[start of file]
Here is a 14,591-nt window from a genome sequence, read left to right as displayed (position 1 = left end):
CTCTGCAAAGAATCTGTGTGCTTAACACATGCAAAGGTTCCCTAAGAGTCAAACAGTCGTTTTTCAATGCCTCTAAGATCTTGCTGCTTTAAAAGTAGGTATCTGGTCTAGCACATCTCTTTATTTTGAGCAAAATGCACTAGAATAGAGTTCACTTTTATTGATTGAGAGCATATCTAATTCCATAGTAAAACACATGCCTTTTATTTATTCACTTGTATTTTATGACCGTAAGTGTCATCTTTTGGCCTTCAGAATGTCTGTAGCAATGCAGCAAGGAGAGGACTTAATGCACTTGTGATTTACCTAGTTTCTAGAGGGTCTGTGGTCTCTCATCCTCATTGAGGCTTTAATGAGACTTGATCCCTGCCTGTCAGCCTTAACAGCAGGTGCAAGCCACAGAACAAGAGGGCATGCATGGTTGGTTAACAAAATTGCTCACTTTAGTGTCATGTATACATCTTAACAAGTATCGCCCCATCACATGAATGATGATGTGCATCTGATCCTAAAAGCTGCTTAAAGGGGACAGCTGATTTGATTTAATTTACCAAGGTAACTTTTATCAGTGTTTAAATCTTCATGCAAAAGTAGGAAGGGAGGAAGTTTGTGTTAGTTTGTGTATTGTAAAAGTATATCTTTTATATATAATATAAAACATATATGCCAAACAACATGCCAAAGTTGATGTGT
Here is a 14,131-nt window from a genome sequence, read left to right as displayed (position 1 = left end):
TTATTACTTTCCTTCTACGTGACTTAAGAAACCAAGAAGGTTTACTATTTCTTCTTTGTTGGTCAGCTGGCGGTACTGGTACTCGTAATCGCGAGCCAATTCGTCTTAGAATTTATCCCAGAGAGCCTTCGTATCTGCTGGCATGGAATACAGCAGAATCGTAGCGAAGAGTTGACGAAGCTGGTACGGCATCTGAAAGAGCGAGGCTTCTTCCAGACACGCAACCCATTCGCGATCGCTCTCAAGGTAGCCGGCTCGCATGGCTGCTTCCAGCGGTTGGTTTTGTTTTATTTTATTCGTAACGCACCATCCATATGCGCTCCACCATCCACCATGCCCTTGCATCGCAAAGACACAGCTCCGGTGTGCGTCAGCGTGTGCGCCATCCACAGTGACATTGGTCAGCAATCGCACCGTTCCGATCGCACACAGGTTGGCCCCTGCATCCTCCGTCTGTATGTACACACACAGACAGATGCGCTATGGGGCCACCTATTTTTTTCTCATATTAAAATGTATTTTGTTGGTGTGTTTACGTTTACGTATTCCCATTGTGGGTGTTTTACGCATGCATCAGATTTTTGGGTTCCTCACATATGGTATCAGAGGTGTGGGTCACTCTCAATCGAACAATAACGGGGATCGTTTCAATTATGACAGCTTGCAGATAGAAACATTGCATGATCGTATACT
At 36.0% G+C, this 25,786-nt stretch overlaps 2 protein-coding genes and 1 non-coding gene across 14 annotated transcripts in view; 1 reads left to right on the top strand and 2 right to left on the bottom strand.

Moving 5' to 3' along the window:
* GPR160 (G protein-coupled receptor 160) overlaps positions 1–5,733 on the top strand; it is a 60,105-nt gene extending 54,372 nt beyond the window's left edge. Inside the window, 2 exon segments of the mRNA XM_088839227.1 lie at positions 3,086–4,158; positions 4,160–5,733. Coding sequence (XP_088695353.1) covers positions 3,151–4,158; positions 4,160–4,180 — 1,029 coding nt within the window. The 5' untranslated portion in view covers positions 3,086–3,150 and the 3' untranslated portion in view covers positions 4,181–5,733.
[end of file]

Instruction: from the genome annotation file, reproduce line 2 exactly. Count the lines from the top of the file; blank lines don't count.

CTCTGCAAAGAATCTGTGTGCTTAACACATGCAAAGGTTCCCTAAGAGTCAAACAGTCGTTTTTCAATGCCTCTAAGATCTTGCTGCTTTAAAAGTAGGTATCTGGTCTAGCACATCTCTTTATTTTGAGCAAAATGCACTAGAATAGAGTTCACTTTTATTGATTGAGAGCATATCTAATTCCATAGTAAAACACATGCCTTTTATTTATTCACTTGTATTTTATGACCGTAAGTGTCATCTTTTGGCCTTCAGAATGTCTGTAGCAATGCAGCAAGGAGAGGACTTAATGCACTTGTGATTTACCTAGTTTCTAGAGGGTCTGTGGTCTCTCATCCTCATTGAGGCTTTAATGAGACTTGATCCCTGCCTGTCAGCCTTAACAGCAGGTGCAAGCCACAGAACAAGAGGGCATGCATGGTTGGTTAACAAAATTGCTCACTTTAGTGTCATGTATACATCTTAACAAGTATCGCCCCATCACATGAATGATGATGTGCATCTGATCCTAAAAGCTGCTTAAAGGGGACAGCTGATTTGATTTAATTTACCAAGGTAACTTTTATCAGTGTTTAAATCTTCATGCAAAAGTAGGAAGGGAGGAAGTTTGTGTTAGTTTGTGTATTGTAAAAGTATATCTTTTATATATAATATAAAACATATATGCCAAACAACATGCCAAAGTTGATGTGT